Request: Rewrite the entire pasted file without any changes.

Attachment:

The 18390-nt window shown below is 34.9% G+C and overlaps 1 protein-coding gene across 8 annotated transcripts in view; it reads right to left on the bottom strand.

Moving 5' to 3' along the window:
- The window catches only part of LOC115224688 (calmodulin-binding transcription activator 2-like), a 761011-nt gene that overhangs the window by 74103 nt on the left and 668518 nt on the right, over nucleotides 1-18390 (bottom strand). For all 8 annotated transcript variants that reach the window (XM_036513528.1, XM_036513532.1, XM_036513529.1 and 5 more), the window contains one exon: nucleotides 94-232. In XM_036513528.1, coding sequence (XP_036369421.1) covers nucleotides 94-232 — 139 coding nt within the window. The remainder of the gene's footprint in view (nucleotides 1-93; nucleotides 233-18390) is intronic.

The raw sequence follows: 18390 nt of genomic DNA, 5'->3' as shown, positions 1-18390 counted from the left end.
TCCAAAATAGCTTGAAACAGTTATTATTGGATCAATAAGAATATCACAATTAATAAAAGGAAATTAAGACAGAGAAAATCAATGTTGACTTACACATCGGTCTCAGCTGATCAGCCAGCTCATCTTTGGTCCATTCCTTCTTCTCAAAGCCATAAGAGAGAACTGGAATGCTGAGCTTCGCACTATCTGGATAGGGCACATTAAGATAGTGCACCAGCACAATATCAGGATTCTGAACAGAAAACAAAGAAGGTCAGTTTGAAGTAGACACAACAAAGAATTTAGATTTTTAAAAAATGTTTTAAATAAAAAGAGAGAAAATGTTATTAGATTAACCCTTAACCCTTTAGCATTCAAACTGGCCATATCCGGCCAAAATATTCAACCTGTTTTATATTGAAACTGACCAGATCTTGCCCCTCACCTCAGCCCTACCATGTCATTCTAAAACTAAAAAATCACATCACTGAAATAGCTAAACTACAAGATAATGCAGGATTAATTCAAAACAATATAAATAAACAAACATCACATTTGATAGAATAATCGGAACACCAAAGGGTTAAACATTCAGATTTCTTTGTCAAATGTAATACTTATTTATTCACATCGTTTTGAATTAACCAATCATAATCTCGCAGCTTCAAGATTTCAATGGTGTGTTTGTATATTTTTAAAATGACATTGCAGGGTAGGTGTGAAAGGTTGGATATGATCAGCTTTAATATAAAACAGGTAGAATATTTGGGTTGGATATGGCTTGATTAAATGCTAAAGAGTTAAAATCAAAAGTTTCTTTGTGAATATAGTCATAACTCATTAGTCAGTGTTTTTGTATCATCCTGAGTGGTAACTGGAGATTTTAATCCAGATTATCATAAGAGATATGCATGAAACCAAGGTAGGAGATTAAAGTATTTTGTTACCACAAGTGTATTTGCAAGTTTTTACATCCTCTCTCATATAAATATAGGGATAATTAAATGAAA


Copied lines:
The 18390-nt window shown below is 34.9% G+C and overlaps 1 protein-coding gene across 8 annotated transcripts in view; it reads right to left on the bottom strand.

Moving 5' to 3' along the window:
- The window catches only part of LOC115224688 (calmodulin-binding transcription activator 2-like), a 761011-nt gene that overhangs the window by 74103 nt on the left and 668518 nt on the right, over nucleotides 1-18390 (bottom strand). For all 8 annotated transcript variants that reach the window (XM_036513528.1, XM_036513532.1, XM_036513529.1 and 5 more), the window contains one exon: nucleotides 94-232. In XM_036513528.1, coding sequence (XP_036369421.1) covers nucleotides 94-232 — 139 coding nt within the window. The remainder of the gene's footprint in view (nucleotides 1-93; nucleotides 233-18390) is intronic.

The raw sequence follows: 18390 nt of genomic DNA, 5'->3' as shown, positions 1-18390 counted from the left end.
TCCAAAATAGCTTGAAACAGTTATTATTGGATCAATAAGAATATCACAATTAATAAAAGGAAATTAAGACAGAGAAAATCAATGTTGACTTACACATCGGTCTCAGCTGATCAGCCAGCTCATCTTTGGTCCATTCCTTCTTCTCAAAGCCATAAGAGAGAACTGGAATGCTGAGCTTCGCACTATCTGGATAGGGCACATTAAGATAGTGCACCAGCACAATATCAGGATTCTGAACAGAAAACAAAGAAGGTCAGTTTGAAGTAGACACAACAAAGAATTTAGATTTTTAAAAAATGTTTTAAATAAAAAGAGAGAAAATGTTATTAGATTAACCCTTAACCCTTTAGCATTCAAACTGGCCATATCCGGCCAAAATATTCAACCTGTTTTATATTGAAACTGACCAGATCTTGCCCCTCACCTCAGCCCTACCATGTCATTCTAAAACTAAAAAATCACATCACTGAAATAGCTAAACTACAAGATAATGCAGGATTAATTCAAAACAATATAAATAAACAAACATCACATTTGATAGAATAATCGGAACACCAAAGGGTTAAACATTCAGATTTCTTTGTCAAATGTAATACTTATTTATTCACATCGTTTTGAATTAACCAATCATAATCTCGCAGCTTCAAGATTTCAATGGTGTGTTTGTATATTTTTAAAATGACATTGCAGGGTAGGTGTGAAAGGTTGGATATGATCAGCTTTAATATAAAACAGGTAGAATATTTGGGTTGGATATGGCTTGATTAAATGCTAAAGAGTTAAAATCAAAAGTTTCTTTGTGAATATAGTCATAACTCATTAGTCAGTGTTTTTGTATCATCCTGAGTGGTAACTGGAGATTTTAATCCAGATTATCATAAGAGATATGCATGAAACCAAGGTAGGAGATTAAAGTATTTTGTTACCACAAGTGTATTTGCAAGTTTTTACATCCTCTCTCATATAAATATAGGGATAATTAAATGAAA